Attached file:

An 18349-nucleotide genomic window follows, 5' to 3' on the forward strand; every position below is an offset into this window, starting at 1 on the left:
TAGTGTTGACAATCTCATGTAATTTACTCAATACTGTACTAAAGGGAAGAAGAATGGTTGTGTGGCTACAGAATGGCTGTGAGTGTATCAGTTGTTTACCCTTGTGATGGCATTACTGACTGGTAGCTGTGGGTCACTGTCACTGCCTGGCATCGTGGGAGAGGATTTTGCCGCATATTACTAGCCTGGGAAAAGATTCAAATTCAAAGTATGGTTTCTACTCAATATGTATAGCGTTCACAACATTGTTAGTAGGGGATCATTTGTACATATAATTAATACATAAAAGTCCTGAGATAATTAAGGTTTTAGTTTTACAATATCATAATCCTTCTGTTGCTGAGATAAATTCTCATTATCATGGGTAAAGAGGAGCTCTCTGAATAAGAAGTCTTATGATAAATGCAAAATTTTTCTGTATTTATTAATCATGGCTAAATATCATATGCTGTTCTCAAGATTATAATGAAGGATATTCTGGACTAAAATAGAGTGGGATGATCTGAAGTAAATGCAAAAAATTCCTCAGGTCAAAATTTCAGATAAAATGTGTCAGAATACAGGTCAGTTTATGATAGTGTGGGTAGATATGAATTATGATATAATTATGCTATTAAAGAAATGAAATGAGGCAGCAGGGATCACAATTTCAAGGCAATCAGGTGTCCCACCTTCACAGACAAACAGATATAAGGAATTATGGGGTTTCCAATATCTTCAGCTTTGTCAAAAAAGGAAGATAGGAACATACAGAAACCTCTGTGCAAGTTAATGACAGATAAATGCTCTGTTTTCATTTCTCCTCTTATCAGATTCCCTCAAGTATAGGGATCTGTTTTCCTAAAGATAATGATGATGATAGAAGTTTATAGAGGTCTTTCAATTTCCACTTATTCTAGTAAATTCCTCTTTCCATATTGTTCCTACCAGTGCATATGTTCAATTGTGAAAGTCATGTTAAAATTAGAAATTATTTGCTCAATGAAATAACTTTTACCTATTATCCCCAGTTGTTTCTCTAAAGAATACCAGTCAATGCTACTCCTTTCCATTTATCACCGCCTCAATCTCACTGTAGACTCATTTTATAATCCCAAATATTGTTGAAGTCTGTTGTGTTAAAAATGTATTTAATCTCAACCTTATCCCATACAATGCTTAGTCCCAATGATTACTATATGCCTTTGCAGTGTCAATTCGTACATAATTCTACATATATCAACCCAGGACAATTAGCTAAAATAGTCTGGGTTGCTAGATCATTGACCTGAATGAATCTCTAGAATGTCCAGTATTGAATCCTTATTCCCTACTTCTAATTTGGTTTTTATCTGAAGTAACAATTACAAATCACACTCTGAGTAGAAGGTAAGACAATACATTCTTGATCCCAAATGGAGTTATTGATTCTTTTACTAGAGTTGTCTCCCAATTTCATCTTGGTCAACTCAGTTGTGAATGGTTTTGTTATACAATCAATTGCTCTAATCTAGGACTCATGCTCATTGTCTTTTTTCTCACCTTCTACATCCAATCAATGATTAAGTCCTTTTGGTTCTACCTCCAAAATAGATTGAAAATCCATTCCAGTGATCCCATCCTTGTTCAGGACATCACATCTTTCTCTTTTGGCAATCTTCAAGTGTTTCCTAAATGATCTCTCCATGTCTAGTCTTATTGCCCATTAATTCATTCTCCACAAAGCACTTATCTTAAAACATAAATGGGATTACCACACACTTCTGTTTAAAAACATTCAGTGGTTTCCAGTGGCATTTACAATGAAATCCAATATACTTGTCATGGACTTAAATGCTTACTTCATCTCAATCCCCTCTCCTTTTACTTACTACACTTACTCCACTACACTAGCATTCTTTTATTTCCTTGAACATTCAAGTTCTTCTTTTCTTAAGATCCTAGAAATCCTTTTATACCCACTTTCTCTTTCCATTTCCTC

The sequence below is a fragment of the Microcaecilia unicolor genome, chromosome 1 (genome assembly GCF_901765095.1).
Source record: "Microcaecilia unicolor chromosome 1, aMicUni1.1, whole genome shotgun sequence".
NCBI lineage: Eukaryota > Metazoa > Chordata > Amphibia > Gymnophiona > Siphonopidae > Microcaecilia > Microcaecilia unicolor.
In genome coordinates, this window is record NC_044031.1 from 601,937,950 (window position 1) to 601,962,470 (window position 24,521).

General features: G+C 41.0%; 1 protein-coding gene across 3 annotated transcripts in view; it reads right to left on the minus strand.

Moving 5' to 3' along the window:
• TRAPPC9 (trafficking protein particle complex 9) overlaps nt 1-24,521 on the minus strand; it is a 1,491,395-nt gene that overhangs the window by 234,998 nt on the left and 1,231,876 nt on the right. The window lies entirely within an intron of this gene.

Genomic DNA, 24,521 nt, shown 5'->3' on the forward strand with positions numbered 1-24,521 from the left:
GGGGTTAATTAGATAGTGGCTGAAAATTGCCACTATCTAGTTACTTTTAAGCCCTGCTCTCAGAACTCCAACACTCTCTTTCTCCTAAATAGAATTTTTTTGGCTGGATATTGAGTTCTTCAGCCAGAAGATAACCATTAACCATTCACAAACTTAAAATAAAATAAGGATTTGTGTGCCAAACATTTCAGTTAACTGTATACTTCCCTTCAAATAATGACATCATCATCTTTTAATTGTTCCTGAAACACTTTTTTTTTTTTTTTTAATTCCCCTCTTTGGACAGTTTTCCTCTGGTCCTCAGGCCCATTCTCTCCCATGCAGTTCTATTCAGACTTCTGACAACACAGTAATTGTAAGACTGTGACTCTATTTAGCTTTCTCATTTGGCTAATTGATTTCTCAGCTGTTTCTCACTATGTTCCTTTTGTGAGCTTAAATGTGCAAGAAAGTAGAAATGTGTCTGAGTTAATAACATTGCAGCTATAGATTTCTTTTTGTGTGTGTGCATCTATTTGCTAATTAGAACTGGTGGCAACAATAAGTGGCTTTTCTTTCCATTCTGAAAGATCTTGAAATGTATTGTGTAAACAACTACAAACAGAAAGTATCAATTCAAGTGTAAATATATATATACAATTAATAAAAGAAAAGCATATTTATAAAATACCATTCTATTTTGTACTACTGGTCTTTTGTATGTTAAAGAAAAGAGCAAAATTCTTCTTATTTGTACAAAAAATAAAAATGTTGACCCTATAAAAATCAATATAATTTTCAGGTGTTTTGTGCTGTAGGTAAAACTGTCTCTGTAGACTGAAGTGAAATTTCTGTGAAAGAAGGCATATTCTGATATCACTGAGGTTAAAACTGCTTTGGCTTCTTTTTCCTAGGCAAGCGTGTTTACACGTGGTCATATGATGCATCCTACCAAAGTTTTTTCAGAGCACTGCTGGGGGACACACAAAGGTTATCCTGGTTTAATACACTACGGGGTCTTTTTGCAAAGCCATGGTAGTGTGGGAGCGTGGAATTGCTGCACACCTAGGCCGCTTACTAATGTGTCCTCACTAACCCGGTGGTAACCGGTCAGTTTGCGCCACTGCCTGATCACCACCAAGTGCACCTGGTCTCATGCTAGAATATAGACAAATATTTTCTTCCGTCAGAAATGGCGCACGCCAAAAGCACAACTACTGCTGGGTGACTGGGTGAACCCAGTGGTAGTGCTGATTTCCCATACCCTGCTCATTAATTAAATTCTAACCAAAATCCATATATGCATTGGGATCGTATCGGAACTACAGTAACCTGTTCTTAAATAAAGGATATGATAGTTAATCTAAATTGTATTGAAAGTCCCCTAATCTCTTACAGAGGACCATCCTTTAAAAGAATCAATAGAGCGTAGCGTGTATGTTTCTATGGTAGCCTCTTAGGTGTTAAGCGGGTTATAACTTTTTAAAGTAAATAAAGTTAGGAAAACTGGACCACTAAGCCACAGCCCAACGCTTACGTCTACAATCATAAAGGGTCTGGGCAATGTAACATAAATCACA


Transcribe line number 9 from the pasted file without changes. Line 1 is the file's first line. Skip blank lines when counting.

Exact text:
• TRAPPC9 (trafficking protein particle complex 9) overlaps nt 1-24,521 on the minus strand; it is a 1,491,395-nt gene that overhangs the window by 234,998 nt on the left and 1,231,876 nt on the right. The window lies entirely within an intron of this gene.